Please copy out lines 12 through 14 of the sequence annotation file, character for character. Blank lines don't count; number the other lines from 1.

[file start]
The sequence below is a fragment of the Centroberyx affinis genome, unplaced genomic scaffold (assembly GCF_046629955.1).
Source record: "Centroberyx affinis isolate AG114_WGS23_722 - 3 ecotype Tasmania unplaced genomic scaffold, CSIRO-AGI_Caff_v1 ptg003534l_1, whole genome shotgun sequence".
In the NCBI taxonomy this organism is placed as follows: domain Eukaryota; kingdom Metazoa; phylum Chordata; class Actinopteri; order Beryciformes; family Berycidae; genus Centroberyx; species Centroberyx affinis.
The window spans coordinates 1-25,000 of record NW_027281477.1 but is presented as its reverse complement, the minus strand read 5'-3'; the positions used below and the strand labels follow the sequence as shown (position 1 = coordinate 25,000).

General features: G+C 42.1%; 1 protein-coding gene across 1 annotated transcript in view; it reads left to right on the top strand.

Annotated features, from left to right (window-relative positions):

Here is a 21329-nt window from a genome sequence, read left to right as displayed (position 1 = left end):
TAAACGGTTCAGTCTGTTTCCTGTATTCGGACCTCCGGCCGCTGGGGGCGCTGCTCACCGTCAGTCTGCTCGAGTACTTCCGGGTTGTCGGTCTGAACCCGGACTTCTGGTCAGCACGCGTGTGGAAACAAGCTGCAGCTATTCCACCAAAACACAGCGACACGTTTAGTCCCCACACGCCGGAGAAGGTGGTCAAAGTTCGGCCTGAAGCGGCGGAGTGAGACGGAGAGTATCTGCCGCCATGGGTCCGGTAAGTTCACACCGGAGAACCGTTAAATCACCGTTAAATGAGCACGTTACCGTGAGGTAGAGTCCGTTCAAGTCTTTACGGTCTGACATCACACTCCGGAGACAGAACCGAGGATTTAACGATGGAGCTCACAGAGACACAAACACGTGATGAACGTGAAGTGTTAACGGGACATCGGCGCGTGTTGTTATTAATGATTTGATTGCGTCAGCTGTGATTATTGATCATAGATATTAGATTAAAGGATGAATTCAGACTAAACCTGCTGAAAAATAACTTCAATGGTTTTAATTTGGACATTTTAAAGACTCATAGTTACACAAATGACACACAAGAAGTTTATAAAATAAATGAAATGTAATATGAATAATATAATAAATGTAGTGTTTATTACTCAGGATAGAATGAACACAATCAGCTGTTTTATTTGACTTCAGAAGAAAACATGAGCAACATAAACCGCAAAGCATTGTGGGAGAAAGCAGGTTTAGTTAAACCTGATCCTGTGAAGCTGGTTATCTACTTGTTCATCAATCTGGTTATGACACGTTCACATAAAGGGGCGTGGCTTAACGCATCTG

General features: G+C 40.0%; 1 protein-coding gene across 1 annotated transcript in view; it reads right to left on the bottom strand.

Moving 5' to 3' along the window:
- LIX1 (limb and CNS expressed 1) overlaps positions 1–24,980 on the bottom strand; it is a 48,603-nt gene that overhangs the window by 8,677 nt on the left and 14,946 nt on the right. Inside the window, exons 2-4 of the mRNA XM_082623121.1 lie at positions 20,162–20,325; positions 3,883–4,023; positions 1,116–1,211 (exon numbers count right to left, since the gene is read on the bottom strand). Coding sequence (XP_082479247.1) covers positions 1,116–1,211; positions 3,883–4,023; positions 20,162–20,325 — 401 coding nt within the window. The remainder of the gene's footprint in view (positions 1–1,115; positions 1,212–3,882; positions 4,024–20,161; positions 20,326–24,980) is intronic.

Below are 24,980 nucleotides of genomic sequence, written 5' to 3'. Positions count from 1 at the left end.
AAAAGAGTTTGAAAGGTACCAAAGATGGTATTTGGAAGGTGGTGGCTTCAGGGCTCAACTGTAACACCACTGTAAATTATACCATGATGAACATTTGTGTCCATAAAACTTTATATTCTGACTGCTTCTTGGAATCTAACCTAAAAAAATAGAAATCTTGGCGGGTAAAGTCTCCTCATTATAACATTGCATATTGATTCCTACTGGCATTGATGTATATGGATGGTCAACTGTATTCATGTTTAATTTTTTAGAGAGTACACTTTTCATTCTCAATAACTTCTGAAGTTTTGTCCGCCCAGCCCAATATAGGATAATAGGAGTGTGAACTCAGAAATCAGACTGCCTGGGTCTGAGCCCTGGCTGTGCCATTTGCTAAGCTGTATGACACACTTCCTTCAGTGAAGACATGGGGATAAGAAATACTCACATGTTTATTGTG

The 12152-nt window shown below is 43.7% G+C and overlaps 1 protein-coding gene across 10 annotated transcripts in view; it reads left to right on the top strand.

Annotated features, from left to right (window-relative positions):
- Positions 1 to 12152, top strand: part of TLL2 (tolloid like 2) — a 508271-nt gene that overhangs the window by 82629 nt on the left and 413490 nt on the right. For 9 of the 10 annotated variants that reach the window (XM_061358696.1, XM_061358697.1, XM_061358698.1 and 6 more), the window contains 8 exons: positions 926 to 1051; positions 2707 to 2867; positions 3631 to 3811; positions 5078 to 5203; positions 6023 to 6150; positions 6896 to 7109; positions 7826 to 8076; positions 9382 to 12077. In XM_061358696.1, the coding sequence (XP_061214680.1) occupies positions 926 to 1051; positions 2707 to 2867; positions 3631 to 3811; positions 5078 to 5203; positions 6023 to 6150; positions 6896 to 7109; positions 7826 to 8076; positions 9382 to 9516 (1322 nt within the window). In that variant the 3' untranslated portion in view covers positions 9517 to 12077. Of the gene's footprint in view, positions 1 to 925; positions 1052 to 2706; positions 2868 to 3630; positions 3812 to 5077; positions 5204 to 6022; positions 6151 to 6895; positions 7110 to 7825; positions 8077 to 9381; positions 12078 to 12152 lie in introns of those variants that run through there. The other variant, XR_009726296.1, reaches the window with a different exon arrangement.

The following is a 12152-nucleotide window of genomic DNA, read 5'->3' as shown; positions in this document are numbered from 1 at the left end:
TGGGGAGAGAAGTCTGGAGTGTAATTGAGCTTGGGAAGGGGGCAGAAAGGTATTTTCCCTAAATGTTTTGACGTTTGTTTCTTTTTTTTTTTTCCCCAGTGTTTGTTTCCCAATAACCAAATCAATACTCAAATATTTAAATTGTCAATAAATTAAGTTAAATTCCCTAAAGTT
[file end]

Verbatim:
Below are 24,980 nucleotides of genomic sequence, written 5' to 3'. Positions count from 1 at the left end.
AAAAGAGTTTGAAAGGTACCAAAGATGGTATTTGGAAGGTGGTGGCTTCAGGGCTCAACTGTAACACCACTGTAAATTATACCATGATGAACATTTGTGTCCATAAAACTTTATATTCTGACTGCTTCTTGGAATCTAACCTAAAAAAATAGAAATCTTGGCGGGTAAAGTCTCCTCATTATAACATTGCATATTGATTCCTACTGGCATTGATGTATATGGATGGTCAACTGTATTCATGTTTAATTTTTTAGAGAGTACACTTTTCATTCTCAATAACTTCTGAAGTTTTGTCCGCCCAGCCCAATATAGGATAATAGGAGTGTGAACTCAGAAATCAGACTGCCTGGGTCTGAGCCCTGGCTGTGCCATTTGCTAAGCTGTATGACACACTTCCTTCAGTGAAGACATGGGGATAAGAAATACTCACATGTTTATTGTG

The 12152-nt window shown below is 43.7% G+C and overlaps 1 protein-coding gene across 10 annotated transcripts in view; it reads left to right on the top strand.